With the publication of Pride and Prejudice and Zombies western culture announced its intention to go headlong into decline. However, before this happens, before we reach the point-of-no-return, I thought it might be beneficial to glance back at the pages of history to see what, if anything, we might learn from the Ancient Writers, for whom the rise and fall of cultures was a near daily event.
I have called on the help of resident Booktopia classicist Dr Jonathon Cant PhD, ECG, BA, CD-ROM, MA.
Me: Dr Cant, thank you for taking the time to lead this expedition into the distant past.
Cant: It will be a pleasure… So, am I to understand you’ve read the classics?
Me: I’ve read Dickens, Bronte, Austen and Shakespeare.
Cant: Classics! Humph! Have you ever wondered where these…these… interlopers came by their ideas? Did you ever ask who these usurpers read for inspiration? No, no one ever does. Well, let me take you back a few thousand years, to the birth of time, where we will find the true classics, the great works of the classical authors.
Me: I’m in your hands…
Cant: When we thumb the pages of the works of the classical authors we will look into the very crucible of Western culture.
Me: (suppressed yawn) I don’t doubt it.
Cant: Now then… Homer!
Cant: Silly person… (cough) The Homer I speak of lived somewhere in the 8th & 7th centuries BC. My Homer, the true Homer was, without any doubt, the greatest of all the epic poets!
Me: Excuse my insolence, Herr Doktor.
The Iliad chronicles the events of the Trojan War in which the Greeks attack Troy after the abduction/seduction of the Greek beauty, Helen, by the Trojan prince, Paris. It seems a paltry reason for launching a full-scale war but back then Greek beauties were hard to come by. Good Priam, King of Troy, his noble son Hector, his troublesome son Paris and Troy itself face annihilation. The fracas escalates further when the tempestuous Gods of Olympus take time out from their eternal in-house bickering to meddle in the affairs of men. Add to this the megalomaniac tendencies of Agamemnon, the leader of the Greeks and the colossal, and deserved, ego of his best warrior, the most excellent half-man/half-god, Achilles, and you have all the ingredients for one hell of a story.
Me: Now yer talkin’!
Cant: I’ve been talking for some time… Have I not?
Me: (frown) And it was all for a girl?
Cant: A girl? Helen was the most beautiful woman ever to have walked the earth! Of whom, a later writer would say:
Was this the face that launch’d a thousand ships,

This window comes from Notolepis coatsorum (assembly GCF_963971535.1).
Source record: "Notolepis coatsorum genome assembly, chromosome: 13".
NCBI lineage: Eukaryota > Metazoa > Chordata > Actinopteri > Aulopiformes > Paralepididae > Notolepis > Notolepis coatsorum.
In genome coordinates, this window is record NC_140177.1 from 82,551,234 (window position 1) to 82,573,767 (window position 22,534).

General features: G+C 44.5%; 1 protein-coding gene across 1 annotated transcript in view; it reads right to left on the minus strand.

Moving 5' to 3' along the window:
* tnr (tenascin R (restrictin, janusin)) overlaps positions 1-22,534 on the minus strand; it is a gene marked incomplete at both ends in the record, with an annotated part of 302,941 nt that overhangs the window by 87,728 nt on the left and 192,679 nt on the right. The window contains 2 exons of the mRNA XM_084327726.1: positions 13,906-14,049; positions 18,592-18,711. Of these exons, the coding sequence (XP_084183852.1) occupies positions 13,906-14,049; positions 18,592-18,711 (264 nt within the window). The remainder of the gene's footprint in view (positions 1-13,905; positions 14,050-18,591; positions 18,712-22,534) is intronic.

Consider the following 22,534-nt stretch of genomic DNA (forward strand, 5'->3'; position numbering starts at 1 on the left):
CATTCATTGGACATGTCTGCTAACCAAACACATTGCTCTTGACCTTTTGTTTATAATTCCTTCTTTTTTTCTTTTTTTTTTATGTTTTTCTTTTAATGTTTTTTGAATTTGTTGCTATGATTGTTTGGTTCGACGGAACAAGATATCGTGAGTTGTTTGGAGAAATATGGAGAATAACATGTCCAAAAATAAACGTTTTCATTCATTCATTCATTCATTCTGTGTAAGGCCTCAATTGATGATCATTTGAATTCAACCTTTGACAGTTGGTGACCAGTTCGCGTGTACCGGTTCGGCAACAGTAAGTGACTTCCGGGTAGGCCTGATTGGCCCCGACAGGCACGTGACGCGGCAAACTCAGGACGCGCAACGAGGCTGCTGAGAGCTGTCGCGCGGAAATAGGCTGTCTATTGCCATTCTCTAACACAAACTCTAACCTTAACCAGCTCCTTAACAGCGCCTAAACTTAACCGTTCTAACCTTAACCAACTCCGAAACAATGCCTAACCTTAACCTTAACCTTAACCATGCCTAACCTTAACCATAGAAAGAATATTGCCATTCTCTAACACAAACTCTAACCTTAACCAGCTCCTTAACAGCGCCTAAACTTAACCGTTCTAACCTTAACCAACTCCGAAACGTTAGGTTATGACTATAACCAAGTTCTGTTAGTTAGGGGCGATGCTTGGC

And burnt the topless towers of Ilium?—
Sweet Helen, make me immortal with a kiss.-
[He Kisses her.]
Her lips suck forth my soul: see, where it flies!—
Come, Helen, come, give me my soul again.
Here will I dwell, for heaven is in these lips,
And all is dross that is not Helena.
Me: That’s from Shakespeare in Love.
Cant: Christopher Marlowe’s Doctor Faustus.
Me: That’s what I meant.
Cant: To continue… The Odyssey, the second great work by Homer (Me: Doh! (softly)), describes the adventures of Odysseus, who is returning home to Greece after the war. Poor Odysseus is tossed this way and that, forced to make long detours, and kept from reaching his goal, time and time again.
The Odyssey is a story which cannot be categorized in any meaningful way, it is amorphous. One may see it as a metaphor for life.
James Joyce in his Ulysses famously reduced the action of the entire story of The Odyssey to one day in the life of his Odysseus, Leopold Bloom. You would have like Joyce, he was a silly person like you.
Further, The Odyssey may be read as a Romance, for Penelope, Odysseus’ long suffering wife remains true to him even though she is besieged by a host of suitors who claim that Odysseus is dead. It can also be read as a comment on marriage – Odysseus will do anything to delay returning to the marriage bed! (heh, heh, heh…)
But it has most commonly been read as a ‘boy’s own story’, with Odysseus as the Ancient World’s James Bond – ever beset by troubles, ever fighting his way out. To my mind, Odysseus is a super hero for all ages.
Cant: You know, The Odyssey is regarded as the sequel to The Iliad, which is the way prefer to think of it but should you wish, The Odyssey can be read as a stand-alone work.
Me: Dr Cant, thank you for talking with us today.
Cant: What? Is that all you wanted from me? Well, you’ve gone and made me miss my bus for nothing. Silly person.
Me: Shall we continue our tour of the Ancient world next week?
Cant: Humph! (clump, clump, clump… slam!)
About the Contributor
While still in his twenties, John Purcell opened a second-hand bookshop in Mosman, Sydney, in which he sat for ten years reading, ranting and writing. Since then he has written, under a pseudonym, a series of very successful novels, interviewed hundreds of writers about their work, appeared at writers’ festivals, on TV (most bizarrely in comedian Luke McGregor’s documentary Luke Warm Sex) and has been featured in prominent newspapers and magazines. Now, as the Director of Books at booktopia.com.au, Australia’s largest online bookseller, he supports Australian writing in all its forms. He lives in Sydney with his wife, two children, three dogs, five cats, unnumbered gold fish and his overlarge book collection.